Because this book was an absolutely fascinated look into end of life care in our country. I think most people shy away from talking about these issues but there’s no avoiding death, and you can try to fight it off with all the medical advancements you want, or you can learn to say ‘when’ and die with dignity. This book makes the argument that not enough doctors are trained in end of life or palliative care and thus, keep pushing for treatment beyond what is reasonable or find themselves unable to give counsel or comfort to families when there is no more to be done. The argument is made that assisted suicide would not be considered by people if they were given correct palliative and hospice care. All in all, to become a more educated consumer of, or provider in, the healthcare system in the country, I would highly recommend this book.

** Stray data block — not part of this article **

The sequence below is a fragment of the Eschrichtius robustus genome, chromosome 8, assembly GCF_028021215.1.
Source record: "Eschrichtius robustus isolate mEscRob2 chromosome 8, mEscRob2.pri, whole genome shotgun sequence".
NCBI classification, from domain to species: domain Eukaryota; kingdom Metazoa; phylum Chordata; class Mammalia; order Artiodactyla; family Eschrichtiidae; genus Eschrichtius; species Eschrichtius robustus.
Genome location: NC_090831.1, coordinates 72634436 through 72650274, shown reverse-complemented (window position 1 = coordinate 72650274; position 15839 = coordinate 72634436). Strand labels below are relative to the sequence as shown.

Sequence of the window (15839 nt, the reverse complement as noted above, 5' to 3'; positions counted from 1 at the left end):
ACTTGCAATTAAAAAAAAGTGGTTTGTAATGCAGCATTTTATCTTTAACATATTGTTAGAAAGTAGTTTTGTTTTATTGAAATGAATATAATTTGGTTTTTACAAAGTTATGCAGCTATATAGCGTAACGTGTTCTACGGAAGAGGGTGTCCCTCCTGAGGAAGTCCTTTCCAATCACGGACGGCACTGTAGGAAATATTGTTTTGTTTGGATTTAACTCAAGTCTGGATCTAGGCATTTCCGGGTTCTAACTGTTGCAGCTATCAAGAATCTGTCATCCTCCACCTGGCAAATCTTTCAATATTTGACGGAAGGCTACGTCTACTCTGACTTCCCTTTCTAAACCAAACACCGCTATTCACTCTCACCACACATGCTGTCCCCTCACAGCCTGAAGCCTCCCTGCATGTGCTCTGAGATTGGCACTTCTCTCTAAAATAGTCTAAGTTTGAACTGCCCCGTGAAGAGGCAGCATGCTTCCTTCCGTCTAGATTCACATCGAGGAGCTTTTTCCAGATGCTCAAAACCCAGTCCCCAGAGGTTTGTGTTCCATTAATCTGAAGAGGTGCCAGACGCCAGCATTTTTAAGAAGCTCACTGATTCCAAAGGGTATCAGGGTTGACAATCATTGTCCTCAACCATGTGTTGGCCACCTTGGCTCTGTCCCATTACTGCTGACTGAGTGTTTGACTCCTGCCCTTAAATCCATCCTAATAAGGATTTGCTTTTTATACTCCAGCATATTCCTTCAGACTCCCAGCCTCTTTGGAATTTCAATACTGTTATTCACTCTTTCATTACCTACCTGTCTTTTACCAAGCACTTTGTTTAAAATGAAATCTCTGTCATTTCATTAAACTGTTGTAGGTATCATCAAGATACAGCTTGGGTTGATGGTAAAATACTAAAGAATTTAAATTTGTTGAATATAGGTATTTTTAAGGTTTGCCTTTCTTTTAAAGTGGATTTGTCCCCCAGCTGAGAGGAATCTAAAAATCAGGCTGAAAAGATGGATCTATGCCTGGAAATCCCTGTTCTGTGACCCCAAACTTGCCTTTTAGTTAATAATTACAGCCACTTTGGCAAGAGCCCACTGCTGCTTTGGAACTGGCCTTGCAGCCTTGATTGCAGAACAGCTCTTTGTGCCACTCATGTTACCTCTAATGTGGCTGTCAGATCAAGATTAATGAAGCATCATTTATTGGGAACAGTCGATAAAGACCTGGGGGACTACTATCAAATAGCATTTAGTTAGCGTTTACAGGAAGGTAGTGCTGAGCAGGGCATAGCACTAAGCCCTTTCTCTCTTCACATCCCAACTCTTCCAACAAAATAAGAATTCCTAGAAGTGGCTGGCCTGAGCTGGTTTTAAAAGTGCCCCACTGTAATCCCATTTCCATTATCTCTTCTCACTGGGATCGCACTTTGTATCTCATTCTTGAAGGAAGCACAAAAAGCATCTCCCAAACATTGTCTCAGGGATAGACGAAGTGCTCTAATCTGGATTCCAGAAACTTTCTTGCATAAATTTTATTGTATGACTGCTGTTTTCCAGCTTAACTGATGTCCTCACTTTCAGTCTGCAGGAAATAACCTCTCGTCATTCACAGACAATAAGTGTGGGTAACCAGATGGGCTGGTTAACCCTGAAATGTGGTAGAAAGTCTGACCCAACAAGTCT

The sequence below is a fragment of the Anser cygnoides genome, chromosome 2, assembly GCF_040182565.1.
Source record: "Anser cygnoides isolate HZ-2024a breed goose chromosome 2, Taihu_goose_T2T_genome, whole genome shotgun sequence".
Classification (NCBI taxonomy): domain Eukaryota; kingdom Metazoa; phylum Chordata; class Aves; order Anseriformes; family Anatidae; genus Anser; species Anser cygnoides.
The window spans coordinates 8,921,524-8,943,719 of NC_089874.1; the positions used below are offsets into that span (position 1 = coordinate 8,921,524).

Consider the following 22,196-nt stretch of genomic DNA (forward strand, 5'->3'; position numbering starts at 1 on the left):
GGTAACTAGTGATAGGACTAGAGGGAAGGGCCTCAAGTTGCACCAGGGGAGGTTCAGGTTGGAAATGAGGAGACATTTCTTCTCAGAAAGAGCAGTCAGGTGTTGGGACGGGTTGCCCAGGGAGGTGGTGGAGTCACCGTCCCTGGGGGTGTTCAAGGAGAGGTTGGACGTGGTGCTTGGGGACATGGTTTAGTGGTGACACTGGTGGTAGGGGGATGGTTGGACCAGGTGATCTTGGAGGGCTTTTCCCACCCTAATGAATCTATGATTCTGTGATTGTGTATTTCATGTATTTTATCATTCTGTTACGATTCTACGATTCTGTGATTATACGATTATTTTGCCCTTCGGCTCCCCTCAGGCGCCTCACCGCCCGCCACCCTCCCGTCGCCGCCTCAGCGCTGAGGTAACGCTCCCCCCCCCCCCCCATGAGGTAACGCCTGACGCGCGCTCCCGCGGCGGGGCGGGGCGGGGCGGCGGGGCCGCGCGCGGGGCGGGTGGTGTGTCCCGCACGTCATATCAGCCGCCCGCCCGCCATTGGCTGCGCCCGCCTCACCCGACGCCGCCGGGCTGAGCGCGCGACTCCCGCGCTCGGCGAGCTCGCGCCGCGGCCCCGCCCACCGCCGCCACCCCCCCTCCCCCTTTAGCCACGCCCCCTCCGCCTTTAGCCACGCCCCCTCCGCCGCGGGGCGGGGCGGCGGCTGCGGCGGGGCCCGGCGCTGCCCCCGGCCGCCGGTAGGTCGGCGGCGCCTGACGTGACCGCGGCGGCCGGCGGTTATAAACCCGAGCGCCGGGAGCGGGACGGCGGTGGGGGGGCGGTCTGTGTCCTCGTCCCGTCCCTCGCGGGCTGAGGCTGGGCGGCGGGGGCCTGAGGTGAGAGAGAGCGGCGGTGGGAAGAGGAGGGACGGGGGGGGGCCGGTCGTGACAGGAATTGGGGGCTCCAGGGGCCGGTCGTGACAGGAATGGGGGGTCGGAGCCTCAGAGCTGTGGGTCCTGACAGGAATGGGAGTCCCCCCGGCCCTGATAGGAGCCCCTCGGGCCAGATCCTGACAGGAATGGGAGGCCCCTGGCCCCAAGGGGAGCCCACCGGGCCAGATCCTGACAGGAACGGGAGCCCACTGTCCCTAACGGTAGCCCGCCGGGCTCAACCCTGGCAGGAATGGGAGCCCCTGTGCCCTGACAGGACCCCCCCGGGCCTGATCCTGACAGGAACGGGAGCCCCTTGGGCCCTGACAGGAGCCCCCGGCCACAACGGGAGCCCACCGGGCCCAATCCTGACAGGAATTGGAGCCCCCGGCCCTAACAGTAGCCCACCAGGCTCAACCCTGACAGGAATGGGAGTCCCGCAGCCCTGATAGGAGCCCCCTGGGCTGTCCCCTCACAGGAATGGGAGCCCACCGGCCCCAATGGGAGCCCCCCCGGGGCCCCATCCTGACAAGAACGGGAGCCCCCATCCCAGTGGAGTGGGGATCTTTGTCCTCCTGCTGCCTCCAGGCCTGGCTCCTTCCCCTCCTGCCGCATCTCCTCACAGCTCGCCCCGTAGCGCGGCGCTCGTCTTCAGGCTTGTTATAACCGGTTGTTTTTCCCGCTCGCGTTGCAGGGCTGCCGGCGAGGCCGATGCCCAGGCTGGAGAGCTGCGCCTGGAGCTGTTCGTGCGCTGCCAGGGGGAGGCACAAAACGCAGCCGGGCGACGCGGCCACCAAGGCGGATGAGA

The Picture of Dorian Gray, Oscar Wilde
I love classic literature because bad people get what they deserve. Characters may engage in sinful vices and flaunt their lifestyle, but in the end, they’re always miserable. In today’s society Dorain Gray would be a hero, in fact, you could substitute many celebrities in his place. But while modern society would worship him and condone his actions, Wilde shows us the ugliness of the man and the ultimate horror of his unrepentant sins.
Let’s Pretend This Never Happened, A Mostly True Memoir, Jenny Lawson